It’s still the case that in communities across America people with AIDS are sometimes treated like dirt. If they’re gay, it can be even worse. They’re so afraid of the judgment of their communities, even their families, that they won’t get tested. Despite how far we've come, people in America today still experience abuse. That’s why some HIV-positive people travel hours from their homes to get help from SLAC. The organization works hard to make clients whose families have ostracized them feel safe.
Thanks to SLAC and its dedicated caseworkers like Angela, Loretta started managing her disease. She went back to school to finish her GED. Today, she volunteers with SLAC, facilitating a women’s support group. She even has her own office space, where she mentors other people who are struggling to come to terms with HIV/AIDS. Loretta is taking her experience, her story, and sharing it with others. She is using it to help them get through this incredibly difficult experience. She’s a living reminder that we cannot simply treat the disease; we must treat the person.
When confronted with an enormous crisis like AIDS, it’s easy to feel helpless. And in the face of huge numbers—millions of people infected, billions of dollars spent—it’s easy to feel, as an individual, or even as an organization, that we can’t make a difference. But SLAC is an example of how a relatively small amount of money can go a really long way when compassion is at the center of our efforts.
This is true for all marginalized populations, everywhere. Take the formerly incarcerated, for instance. They are among the most marginalized populations in the United States. And the formerly incarcerated who are HIV-positive are even further marginalized.
In New York, after an HIV-positive prisoner finishes his sentence, he’s whisked away from an upstate detention facility and dropped off at the Port Authority bus station in Manhattan. He’s usually given no more than $50, three days of medication, and a list of social service organizations that might be able to help.
Imagine: You are standing all alone by the bus or the subway. You haven’t been outside the walls of prison, let alone in the middle of Midtown, in years. You have nowhere to go, maybe no one to call. And the clock has started ticking—you have seventy-two hours until your medication runs out.
For Carl, after twenty-four years in prison, that experience made him feel like he was Rip van Winkle, waking up to a whole new world. Everybody around him was talking into a mobile phone. He had used a token the last time he rode the subway; what on earth was a MetroCard?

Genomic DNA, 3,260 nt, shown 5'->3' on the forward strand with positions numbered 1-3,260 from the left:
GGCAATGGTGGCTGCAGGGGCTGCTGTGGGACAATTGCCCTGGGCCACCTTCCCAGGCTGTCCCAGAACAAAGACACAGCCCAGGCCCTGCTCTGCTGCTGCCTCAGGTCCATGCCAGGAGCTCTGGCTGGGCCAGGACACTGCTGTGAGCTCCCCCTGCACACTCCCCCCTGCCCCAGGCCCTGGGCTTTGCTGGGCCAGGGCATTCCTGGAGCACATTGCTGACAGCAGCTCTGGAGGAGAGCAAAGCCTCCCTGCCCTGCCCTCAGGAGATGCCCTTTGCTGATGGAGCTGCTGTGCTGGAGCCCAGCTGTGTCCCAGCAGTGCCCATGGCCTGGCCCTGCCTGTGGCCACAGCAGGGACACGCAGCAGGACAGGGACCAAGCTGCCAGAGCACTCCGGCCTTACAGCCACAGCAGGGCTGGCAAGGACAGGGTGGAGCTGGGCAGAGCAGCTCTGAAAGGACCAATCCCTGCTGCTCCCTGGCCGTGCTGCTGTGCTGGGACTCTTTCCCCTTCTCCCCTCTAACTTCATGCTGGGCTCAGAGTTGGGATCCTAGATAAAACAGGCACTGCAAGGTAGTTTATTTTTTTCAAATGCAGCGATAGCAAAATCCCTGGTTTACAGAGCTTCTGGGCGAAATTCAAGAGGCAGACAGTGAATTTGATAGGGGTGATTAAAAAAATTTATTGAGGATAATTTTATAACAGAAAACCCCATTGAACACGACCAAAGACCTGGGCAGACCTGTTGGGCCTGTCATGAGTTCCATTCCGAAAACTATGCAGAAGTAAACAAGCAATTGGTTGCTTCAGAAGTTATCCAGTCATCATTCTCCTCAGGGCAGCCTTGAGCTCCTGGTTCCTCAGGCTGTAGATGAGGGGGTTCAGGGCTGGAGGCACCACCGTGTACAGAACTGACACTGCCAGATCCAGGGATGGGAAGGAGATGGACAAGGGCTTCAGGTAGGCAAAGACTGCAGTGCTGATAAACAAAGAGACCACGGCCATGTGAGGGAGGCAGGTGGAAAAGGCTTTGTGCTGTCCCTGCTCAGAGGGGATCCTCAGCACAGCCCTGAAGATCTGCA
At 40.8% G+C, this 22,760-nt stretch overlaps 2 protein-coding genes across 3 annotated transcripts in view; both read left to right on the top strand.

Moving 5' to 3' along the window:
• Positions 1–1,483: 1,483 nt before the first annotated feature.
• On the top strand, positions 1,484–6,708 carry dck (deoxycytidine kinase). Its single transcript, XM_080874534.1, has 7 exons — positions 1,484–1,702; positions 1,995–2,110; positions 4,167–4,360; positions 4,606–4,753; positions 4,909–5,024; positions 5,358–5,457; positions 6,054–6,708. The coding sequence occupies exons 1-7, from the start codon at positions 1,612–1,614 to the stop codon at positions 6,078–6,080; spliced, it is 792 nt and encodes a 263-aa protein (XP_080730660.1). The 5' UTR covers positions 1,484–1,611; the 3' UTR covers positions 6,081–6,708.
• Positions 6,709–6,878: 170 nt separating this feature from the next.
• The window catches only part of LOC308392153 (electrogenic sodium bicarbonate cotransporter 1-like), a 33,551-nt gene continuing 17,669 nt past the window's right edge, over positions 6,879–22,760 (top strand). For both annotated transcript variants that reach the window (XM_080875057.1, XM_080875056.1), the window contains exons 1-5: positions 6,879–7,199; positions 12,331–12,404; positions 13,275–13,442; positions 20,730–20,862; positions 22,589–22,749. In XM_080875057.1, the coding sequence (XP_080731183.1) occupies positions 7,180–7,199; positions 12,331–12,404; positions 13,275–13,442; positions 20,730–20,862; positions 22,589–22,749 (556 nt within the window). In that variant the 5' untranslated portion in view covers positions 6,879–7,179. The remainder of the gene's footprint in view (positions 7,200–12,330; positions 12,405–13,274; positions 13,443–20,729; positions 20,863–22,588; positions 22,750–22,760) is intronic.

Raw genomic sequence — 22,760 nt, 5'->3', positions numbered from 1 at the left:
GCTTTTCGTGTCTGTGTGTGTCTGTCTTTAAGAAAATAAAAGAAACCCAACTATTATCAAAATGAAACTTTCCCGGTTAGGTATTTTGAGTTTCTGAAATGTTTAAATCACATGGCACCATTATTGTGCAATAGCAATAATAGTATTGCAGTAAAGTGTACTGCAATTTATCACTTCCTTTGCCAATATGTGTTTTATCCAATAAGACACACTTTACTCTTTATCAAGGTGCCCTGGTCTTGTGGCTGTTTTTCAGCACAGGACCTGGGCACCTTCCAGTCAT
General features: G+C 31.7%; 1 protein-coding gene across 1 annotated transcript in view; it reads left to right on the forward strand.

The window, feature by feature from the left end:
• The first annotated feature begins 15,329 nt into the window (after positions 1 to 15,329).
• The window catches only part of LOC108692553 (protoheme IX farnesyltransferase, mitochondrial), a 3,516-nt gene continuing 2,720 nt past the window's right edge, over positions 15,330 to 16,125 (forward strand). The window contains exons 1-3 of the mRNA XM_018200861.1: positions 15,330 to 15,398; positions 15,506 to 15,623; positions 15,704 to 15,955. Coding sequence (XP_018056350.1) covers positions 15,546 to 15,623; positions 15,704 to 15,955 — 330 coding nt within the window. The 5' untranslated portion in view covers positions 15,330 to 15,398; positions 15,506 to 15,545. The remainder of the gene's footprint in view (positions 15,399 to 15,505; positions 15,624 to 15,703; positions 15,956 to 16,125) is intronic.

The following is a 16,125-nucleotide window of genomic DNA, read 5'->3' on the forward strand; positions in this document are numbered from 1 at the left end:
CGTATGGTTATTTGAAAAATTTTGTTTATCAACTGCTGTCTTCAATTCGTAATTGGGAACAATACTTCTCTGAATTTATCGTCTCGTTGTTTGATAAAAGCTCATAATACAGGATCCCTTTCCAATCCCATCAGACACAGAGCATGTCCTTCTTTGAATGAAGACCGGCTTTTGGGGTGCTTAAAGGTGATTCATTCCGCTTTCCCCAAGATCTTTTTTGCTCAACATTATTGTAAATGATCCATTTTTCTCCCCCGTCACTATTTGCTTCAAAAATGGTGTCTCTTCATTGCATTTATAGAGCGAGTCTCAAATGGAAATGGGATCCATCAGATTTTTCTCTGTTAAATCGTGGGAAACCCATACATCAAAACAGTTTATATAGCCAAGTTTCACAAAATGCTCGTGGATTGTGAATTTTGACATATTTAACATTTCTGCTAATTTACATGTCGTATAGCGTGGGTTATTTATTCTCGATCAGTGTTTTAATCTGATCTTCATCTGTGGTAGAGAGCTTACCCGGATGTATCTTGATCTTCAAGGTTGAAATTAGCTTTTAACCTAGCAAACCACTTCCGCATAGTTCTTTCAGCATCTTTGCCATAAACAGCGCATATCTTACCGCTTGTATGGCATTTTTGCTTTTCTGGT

The world had changed, and so had Carl. He was infected with HIV in prison, and he left with AIDS.
Carl was luckier than many; someone he “ran with” picked him up from the Port Authority. They spent the next three days driving around to every single organization on the list he was given when he was released from prison. At all of these places, places that were supposed to help him, he heard the same thing: “Where’s your Medicaid card? ”
Carl had been released without any documentation of his HIV status, and since he didn't have Medicaid, there were few places he could go to be tested. He waited hours at a city agency to apply for public assistance in order to get the funds he needed to buy medication, but there was a 45-day waiting period to determine if he was eligible for benefits.
Carl’s story is all too common. The United States imprisons a higher percentage of its population than any other nation in the world: more than 2.3 million people, or 1 in every 104 adults. Almost a quarter of the world’s prisoners are in America. And as of December 2008, about 1.5 percent of all prisoners in the nation were HIV-positive. When these HIV-positive prisoners reenter society, very few are connected with services to give them stability and support while they figure out how to handle their health and their new lives.
That was the case for Carl. He was overwhelmed, exhausted, and almost totally defeated when he showed up late in the afternoon at Bailey House, a halfway house in East Harlem for people living with HIV/AIDS. By the time he walked through the front door, he was out of medication and he was a ball of anxiety. That’s when Carl met Chris Olin, a caseworker for Project FIRST at Bailey House—another real-life hero. Chris is one of those exceptional people. You know, those people who just immediately put you at ease. Chris said to Carl, “I've got this for you.”
It can be paralyzing to be in the throes of your own crisis. I remember that feeling when I walked into rehab, like I had no control over anything that was happening to me, like I didn't know where to begin. When I was told not to worry, when I was told that people were going to help me, it was like an enormous weight lifted off my chest. Suddenly I had a chance to get better, because I wasn't alone anymore.